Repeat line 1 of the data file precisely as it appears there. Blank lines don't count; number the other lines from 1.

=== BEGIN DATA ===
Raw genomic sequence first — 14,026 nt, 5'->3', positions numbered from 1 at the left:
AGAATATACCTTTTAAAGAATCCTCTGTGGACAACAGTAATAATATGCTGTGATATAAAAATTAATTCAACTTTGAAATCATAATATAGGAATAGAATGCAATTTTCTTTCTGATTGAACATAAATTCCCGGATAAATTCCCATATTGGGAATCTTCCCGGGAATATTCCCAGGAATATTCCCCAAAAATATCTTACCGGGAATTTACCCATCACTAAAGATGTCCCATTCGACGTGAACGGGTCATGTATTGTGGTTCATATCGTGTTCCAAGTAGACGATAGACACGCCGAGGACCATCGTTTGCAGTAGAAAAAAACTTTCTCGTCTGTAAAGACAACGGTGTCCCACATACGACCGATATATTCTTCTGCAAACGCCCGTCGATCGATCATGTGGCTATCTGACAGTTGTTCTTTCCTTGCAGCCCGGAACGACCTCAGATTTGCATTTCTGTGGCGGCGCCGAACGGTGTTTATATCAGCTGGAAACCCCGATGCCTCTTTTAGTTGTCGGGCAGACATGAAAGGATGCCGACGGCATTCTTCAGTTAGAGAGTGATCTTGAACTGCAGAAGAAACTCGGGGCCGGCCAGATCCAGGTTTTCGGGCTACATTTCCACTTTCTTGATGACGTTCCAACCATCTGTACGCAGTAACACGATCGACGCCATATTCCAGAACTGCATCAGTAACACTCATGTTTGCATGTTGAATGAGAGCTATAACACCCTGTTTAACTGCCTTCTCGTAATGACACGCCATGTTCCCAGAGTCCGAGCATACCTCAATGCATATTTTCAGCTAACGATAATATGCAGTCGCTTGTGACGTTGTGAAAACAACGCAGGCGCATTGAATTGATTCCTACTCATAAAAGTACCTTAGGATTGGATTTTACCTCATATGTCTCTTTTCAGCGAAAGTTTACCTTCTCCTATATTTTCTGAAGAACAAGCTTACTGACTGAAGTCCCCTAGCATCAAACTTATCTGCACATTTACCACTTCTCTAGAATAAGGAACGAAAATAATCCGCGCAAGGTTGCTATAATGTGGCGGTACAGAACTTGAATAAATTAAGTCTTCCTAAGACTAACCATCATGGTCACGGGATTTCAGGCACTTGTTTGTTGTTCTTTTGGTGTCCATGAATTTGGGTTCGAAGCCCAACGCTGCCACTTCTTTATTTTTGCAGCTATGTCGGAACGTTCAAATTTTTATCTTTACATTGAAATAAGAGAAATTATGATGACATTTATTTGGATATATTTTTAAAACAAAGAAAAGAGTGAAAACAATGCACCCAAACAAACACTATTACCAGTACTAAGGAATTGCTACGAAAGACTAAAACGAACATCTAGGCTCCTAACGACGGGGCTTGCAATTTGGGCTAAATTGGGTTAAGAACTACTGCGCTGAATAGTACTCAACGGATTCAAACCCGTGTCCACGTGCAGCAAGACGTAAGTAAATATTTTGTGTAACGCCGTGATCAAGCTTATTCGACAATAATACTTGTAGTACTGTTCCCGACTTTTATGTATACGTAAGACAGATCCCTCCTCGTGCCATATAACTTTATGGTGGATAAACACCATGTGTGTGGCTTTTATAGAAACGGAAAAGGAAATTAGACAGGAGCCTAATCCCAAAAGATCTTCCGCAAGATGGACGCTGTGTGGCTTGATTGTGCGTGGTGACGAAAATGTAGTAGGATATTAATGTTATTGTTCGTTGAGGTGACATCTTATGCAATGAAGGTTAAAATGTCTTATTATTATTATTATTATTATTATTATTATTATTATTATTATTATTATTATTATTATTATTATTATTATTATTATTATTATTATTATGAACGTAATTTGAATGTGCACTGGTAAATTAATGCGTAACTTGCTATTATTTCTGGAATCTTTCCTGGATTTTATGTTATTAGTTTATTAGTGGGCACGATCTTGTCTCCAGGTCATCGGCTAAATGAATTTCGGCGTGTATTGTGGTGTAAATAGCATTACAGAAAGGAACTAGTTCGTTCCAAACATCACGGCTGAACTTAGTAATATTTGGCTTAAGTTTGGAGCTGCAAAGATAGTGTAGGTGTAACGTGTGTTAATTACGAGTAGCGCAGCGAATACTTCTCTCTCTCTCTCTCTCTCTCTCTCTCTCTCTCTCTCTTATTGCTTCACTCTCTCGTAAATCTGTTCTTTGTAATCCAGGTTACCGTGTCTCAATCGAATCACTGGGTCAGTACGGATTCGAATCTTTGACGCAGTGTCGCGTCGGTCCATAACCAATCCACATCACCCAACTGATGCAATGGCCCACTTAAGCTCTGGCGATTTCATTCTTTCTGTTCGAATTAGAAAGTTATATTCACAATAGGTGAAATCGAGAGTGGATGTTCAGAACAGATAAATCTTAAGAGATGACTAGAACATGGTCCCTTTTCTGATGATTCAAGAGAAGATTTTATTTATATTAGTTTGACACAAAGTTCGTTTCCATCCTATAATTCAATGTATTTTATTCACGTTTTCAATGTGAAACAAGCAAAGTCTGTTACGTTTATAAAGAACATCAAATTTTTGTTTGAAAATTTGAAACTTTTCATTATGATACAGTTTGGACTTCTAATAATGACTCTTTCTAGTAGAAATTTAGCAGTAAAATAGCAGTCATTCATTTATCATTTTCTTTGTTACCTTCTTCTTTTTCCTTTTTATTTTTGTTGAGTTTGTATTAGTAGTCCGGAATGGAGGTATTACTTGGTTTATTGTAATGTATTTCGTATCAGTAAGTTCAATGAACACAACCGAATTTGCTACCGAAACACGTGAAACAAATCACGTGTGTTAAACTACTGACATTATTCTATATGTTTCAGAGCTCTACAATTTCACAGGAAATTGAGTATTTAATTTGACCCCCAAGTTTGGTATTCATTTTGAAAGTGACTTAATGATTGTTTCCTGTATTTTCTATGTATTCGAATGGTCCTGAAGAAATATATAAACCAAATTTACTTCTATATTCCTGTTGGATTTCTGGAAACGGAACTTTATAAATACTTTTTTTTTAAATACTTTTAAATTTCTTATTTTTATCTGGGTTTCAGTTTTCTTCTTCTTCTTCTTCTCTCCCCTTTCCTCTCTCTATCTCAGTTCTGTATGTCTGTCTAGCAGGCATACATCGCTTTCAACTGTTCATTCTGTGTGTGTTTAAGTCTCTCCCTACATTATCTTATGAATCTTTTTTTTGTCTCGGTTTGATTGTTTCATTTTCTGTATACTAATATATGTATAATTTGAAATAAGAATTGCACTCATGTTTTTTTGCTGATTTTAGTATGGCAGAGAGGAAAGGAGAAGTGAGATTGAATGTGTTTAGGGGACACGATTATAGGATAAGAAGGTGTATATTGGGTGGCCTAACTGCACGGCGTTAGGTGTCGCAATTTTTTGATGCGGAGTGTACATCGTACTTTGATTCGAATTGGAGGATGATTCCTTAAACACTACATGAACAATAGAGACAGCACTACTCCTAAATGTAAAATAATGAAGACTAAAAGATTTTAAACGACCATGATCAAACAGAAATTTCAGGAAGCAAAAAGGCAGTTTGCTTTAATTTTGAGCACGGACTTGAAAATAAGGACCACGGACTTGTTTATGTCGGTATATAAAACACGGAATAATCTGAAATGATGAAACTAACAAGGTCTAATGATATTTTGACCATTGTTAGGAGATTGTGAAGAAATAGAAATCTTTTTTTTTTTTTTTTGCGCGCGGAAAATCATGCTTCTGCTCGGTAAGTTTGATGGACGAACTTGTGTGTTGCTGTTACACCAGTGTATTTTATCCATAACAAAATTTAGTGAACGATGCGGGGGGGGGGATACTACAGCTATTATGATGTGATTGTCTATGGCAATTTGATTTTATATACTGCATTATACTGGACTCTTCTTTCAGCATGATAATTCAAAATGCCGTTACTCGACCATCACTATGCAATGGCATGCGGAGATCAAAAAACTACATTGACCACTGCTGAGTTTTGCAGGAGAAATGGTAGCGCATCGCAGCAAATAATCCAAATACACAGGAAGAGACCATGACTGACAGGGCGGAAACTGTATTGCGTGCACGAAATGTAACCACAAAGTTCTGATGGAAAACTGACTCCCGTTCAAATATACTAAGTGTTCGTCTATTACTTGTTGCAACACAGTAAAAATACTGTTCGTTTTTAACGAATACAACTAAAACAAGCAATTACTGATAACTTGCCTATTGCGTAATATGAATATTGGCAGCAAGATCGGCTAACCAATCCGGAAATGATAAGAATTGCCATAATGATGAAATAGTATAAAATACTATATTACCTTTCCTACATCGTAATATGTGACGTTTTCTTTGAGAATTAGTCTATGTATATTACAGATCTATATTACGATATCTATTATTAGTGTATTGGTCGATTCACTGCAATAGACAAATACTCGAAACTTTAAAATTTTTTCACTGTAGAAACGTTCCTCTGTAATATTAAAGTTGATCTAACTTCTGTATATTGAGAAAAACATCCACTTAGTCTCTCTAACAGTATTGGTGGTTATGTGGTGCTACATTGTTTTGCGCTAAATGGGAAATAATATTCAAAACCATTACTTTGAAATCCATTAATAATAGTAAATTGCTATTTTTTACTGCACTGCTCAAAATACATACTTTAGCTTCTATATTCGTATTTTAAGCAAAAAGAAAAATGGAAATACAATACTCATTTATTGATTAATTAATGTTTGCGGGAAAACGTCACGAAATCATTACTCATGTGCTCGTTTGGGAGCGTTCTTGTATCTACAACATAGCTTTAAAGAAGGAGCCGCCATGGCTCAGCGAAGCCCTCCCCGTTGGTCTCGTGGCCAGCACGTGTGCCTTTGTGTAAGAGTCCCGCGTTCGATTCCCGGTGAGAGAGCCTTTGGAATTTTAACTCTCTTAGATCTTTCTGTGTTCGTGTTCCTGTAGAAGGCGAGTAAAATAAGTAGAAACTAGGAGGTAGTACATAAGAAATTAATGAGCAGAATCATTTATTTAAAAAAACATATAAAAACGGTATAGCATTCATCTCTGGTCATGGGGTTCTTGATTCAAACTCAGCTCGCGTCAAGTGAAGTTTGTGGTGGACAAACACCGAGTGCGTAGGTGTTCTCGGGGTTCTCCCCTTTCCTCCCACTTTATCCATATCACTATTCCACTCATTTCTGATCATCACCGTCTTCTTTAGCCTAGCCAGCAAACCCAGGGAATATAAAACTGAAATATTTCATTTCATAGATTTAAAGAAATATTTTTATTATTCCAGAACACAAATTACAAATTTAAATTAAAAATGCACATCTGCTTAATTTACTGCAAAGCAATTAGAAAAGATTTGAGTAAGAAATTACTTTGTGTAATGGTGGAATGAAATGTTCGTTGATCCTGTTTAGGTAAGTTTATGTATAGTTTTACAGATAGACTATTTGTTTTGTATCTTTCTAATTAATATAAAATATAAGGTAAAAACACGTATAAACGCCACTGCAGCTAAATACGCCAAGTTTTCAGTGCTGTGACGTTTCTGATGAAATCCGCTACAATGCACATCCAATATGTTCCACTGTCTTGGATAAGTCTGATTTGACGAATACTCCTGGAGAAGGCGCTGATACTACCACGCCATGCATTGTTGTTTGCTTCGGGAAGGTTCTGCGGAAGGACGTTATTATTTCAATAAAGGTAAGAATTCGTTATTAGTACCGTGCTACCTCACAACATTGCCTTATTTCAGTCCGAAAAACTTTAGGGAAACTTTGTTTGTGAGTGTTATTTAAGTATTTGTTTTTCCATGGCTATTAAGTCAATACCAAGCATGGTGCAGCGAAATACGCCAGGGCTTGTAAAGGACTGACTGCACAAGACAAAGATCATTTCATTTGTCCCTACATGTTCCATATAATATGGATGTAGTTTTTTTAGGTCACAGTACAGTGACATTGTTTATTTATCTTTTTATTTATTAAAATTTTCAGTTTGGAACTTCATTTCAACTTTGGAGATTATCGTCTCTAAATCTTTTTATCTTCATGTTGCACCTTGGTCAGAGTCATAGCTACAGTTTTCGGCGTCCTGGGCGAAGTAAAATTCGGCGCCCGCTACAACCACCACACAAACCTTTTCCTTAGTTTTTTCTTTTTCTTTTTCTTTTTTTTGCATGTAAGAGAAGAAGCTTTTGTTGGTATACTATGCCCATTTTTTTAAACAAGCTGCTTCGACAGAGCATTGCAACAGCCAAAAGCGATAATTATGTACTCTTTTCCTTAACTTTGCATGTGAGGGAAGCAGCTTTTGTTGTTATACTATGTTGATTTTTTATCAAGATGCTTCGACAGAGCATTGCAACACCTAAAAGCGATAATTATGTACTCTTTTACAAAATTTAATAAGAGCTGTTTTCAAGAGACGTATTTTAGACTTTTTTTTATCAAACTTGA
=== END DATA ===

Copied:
Raw genomic sequence first — 14,026 nt, 5'->3', positions numbered from 1 at the left: